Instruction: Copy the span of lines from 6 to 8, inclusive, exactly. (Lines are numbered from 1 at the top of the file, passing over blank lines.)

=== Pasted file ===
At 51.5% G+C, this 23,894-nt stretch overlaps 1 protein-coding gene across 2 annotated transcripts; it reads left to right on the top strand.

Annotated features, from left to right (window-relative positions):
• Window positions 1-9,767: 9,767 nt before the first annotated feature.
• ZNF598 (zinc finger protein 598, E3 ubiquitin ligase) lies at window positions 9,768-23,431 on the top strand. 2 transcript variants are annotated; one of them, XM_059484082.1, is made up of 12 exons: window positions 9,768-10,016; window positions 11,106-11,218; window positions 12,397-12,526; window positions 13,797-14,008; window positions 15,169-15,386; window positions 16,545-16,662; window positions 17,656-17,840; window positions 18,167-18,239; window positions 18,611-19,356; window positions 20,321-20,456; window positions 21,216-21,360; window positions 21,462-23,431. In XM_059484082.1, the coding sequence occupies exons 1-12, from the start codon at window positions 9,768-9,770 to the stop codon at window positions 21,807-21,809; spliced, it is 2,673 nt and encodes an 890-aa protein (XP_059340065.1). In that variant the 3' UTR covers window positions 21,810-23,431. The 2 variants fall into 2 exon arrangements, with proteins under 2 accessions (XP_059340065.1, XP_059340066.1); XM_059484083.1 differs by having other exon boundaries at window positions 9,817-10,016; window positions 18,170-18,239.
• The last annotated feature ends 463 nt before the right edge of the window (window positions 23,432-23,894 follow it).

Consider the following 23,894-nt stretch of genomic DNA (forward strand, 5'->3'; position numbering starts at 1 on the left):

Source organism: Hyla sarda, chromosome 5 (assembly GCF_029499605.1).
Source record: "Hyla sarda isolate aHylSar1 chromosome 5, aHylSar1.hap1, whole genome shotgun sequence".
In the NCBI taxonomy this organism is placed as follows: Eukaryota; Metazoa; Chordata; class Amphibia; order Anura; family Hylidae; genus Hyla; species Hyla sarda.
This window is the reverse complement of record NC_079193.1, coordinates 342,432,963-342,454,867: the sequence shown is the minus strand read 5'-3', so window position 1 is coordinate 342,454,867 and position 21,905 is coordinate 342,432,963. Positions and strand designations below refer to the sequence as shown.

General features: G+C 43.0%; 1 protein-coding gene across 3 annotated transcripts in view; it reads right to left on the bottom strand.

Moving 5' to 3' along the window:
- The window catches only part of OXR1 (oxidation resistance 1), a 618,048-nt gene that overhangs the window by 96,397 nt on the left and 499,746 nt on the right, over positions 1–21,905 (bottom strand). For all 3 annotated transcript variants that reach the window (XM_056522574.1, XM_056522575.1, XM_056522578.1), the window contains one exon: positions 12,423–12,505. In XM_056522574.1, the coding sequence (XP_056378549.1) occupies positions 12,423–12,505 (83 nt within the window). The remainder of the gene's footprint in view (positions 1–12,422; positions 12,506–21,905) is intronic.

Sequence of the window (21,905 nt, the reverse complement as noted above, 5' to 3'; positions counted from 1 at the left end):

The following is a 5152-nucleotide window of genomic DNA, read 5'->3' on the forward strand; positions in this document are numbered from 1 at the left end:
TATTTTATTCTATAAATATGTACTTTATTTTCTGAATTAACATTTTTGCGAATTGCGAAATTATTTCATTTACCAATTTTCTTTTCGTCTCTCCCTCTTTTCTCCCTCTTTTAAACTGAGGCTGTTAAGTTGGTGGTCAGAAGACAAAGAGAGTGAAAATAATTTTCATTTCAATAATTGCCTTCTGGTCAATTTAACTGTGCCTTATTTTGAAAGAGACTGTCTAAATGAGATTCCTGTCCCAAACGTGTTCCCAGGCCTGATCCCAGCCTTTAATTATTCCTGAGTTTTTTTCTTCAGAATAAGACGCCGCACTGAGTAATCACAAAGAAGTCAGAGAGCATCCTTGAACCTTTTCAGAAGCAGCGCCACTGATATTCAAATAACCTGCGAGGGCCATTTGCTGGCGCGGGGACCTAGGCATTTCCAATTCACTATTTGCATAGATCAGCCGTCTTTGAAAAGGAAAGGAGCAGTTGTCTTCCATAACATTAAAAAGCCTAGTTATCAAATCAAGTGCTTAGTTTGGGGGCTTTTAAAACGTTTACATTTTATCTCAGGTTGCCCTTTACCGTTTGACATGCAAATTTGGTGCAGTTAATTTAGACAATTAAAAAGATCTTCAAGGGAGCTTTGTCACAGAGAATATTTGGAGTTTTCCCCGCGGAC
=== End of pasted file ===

Consider the following 23,894-nt stretch of genomic DNA (forward strand, 5'->3'; position numbering starts at 1 on the left):

Source organism: Hyla sarda, chromosome 5 (assembly GCF_029499605.1).
Source record: "Hyla sarda isolate aHylSar1 chromosome 5, aHylSar1.hap1, whole genome shotgun sequence".